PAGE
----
US warns Russia 'costs will rise' unless peace deal agreed

The White House said President Barack Obama urged Russian President Vladimir Putin in a phone call to agree to a peace deal.

"If Russia continues its aggressive actions in Ukraine, including by sending troops, weapons, and financing to support the separatists, the costs for Russia will rise," the White House statement added.

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Report: Ceasefire agreed in Ukraine crisis talks

Representatives of Russia, Ukraine, pro-Russian rebels and the security watchdog have agreed a ceasefire and a scheme for the withdrawal of heavy weapons, the TASS news agency reports.

The news agency, which quoted an unnamed source, said discussions were ongoing regarding the legal status of rebel-held areas in eastern Ukraine and local elections in the area.

It came as the White House said President Obama had called President Putin to urge him to agree a peace deal.

He also warned that Russia faces rising "costs" if it continues its "aggressive actions in Ukraine".


Hammond: UK 'has not ruled out' arming Ukraine

Philip Hammond said the UK has "not ruled out" providing "lethal aid" to Ukraine in its conflict with Russia.

"We could not allow the Ukrainian armed forces to collapse," he stated.

In the meantime, Hammond said the Government would continue with its strategy to "hurt, but not collapse" Russia's economy.

The Foreign Secretary said the situation in the region "now resembles, to all intents and purposes, a small scale conventional war."

Russia would 'act diplomatically' if US arms Ukraine

Russia will most likely respond diplomatically if the United States decides to supply weapons to Ukraine, the head of the Kremlin's Security Council was quoted as saying.

"If they supply weapons, it will be a further escalation of the conflict, it will grow," Nikolai Patrushev said, according to the TASS news agency.

"No, I think we will act diplomatically," he said, answering a question about possible retaliatory action by Russia if the US arms deliveries went ahead.

Russian troops start exercises ahead of Minsk summit

More than 600 Russian troops have started exercises in Crimea a day before a summit on the Ukraine crisis in the Belarussian capital Minsk, the RIA news agency reported.

RIA quoted Russia's Black Sea Fleet as saying that coastal defence units had started exercises in Crimea, which Russia annexed from Ukraine in March. They were using around 50 units of weaponry, it added.

Russian troops are reported to have increased activity today. Credit: Reuters

About 2,000 Russian reconnaissance troops have also started exercises in southern Russia, Interfax news agency reported.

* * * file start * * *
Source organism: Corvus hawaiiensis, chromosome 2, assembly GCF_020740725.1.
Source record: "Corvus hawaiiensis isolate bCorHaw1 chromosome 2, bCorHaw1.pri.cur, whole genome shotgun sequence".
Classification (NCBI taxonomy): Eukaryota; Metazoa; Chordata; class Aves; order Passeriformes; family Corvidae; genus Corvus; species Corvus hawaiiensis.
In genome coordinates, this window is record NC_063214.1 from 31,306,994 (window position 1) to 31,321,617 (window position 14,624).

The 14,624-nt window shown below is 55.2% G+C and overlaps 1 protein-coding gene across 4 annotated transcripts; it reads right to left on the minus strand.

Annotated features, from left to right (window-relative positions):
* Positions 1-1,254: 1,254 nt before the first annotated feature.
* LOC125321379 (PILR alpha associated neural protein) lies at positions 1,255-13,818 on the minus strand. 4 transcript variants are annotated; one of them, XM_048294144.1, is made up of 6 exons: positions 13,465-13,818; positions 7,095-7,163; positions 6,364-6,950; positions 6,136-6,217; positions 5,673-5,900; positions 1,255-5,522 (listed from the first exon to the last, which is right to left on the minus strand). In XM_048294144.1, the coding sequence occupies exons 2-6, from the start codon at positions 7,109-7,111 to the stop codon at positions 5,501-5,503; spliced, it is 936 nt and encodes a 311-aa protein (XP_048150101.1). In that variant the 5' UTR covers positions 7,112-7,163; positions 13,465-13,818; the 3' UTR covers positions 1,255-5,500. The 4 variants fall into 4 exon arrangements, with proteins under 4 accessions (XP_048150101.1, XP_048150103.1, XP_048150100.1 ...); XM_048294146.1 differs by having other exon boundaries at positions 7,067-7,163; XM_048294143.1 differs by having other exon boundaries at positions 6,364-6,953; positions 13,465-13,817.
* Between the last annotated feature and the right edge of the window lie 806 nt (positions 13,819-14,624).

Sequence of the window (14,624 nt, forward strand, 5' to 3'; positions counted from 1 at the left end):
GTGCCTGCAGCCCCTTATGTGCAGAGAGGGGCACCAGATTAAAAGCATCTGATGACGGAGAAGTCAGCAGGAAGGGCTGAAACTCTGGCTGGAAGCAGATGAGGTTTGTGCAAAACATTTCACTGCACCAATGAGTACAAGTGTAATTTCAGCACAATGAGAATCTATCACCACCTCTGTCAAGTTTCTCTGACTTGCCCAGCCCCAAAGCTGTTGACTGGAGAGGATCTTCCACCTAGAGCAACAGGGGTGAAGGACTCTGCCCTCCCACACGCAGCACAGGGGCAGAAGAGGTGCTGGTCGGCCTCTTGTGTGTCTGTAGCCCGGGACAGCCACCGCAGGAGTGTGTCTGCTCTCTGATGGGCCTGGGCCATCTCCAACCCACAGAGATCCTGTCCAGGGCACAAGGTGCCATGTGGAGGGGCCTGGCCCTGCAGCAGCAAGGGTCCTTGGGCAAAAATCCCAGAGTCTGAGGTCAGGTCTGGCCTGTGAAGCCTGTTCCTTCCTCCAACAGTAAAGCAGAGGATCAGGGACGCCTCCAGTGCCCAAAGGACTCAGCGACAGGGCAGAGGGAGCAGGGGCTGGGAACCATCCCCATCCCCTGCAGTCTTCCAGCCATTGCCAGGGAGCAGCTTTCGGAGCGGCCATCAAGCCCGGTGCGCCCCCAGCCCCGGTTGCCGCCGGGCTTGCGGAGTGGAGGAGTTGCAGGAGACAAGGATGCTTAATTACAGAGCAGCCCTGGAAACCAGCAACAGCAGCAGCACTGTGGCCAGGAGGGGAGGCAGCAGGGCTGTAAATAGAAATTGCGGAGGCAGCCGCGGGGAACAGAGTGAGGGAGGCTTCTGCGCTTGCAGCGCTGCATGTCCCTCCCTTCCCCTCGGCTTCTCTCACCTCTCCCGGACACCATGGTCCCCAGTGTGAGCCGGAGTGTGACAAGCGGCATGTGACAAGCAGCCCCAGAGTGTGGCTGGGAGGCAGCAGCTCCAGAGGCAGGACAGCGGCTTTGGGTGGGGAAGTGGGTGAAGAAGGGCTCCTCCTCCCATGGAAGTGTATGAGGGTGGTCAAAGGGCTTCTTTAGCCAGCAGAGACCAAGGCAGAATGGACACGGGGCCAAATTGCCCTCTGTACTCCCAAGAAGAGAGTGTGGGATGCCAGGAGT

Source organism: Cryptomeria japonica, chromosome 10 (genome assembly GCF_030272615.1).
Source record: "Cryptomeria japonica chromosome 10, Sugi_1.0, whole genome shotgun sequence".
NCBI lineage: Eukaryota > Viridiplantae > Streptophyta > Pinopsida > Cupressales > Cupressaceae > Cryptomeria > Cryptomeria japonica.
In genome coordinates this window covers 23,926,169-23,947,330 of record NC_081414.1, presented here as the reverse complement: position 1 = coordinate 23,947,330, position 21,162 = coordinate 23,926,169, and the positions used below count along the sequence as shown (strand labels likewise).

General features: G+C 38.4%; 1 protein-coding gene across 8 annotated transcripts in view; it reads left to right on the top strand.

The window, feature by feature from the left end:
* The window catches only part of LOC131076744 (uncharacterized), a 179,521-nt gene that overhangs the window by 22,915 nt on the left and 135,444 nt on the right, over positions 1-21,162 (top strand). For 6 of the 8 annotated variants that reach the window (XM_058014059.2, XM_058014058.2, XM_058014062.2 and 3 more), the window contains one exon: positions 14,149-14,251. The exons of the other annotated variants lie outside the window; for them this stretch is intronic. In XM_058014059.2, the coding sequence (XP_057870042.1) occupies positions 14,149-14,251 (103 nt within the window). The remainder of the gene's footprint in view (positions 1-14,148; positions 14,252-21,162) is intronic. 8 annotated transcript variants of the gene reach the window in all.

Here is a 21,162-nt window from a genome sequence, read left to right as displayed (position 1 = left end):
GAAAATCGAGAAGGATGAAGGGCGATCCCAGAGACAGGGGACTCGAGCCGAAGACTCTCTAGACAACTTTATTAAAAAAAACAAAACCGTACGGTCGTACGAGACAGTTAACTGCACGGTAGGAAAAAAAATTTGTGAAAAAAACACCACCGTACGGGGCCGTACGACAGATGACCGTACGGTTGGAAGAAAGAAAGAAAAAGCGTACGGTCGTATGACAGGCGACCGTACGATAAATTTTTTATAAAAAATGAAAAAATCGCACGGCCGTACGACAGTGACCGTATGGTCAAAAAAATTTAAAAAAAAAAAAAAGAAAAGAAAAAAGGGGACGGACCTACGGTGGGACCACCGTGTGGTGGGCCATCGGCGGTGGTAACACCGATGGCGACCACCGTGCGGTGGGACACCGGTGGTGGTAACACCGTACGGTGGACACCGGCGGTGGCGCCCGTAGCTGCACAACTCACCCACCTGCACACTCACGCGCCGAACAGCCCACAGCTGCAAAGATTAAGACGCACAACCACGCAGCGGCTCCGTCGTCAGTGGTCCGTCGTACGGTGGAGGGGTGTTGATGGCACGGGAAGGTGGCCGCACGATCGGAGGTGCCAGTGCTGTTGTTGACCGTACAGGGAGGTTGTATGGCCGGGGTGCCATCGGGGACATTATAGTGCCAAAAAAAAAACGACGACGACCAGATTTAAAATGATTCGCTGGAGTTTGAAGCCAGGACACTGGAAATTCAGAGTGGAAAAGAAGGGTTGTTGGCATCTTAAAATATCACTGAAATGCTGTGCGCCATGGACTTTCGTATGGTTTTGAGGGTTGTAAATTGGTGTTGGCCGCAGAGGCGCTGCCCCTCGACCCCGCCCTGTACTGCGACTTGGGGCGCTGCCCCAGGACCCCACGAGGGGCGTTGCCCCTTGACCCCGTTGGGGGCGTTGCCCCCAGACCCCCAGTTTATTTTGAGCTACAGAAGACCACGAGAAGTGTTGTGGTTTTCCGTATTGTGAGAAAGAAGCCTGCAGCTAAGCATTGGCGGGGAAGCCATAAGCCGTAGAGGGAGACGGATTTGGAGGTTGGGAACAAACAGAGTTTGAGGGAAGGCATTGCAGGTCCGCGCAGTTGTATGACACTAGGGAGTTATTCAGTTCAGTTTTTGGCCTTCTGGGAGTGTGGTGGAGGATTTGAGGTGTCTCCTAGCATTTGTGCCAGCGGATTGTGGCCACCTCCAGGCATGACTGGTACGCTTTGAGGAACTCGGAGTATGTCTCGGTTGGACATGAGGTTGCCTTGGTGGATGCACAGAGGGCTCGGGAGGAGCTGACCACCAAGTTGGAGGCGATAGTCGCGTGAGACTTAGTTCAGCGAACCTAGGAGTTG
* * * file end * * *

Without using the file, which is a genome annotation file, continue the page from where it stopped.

Interfax quoted an official at Russia's Southern Military District, parts of which are close to Ukraine, as saying the exercises would last a month.

The leaders of Ukraine, Russia, France and Germany are expected to meet in Minsk on Wednesday to seek an end to fighting in eastern Ukraine.

Russian aggression 'reinforces unity of US and Europe'

Russian aggression in Ukraine has only reinforced the unity of the US and Europe, President Barack Obama has declared.

Obama and German Chancellor Angela Merkel have been holding talks about the prospects of reviving an elusive peace plan to end the conflict.

But while the talking continues, so does the killing in eastern Ukraine.

ITV News Washington Correspondent Robert Moore reports:


Obama: Russia cannot redraw Europe at barrel of a gun

US President Barack Obama warned Russia it cannot redraw Europe's borders "at the barrel of a gun," but stressed he and his German counterpart will continue to seek a diplomatic solution.

Amid calls from leading US senators to arm Ukraine in its conflict against pro-Russian separatists, Obama said he and German Chancellor Angela Merkel had agreed "the 21st Century cannot stand idle".

ITV News Washington Correspondent Robert Moore reports:

US 'developing legislation' on weapons to Ukraine

Leaders of the US House of Representatives Armed Services Committee are developing legislation to provide "defensive lethal assistance" for Ukraine, congressional aides have said.

A firefighter works to extinguish a fire at a residential block near Donetsk. Credit: REUTERS/Maxim Shemetov

Representatives Mac Thornberry, the panel's Republican chairman, and Adam Smith, its top Democrat, are said to be "far along in discussions" on a bill to provide such military aid.

The US Senate and House unanimously passed legislation in December that authorised sending arms for Kiev to help defend Ukraine against a Russian-backed separatist movement.

Obama: Concern lethal weapons 'could fall in wrong hands'

US President Barack Obama has expressed concerns that lethal weapons and other military assistance provided to Ukraine could "fall into the wrong hands."

Ukrainian servicemen ride on a self-propelled howitzer in Debaltseve. Credit: REUTERS/Gleb Garanich

"Can we be certain that any lethal aid that we provide Ukraine is used properly, doesn't fall into the wrong hands, does not lead to over-aggressive actions that can't be sustained by the Ukrainians?" Obama asked.

"What kinds of reactions does it prompt, not simply from the separatists but from the Russians? Those are all issues that have to be considered," he added.

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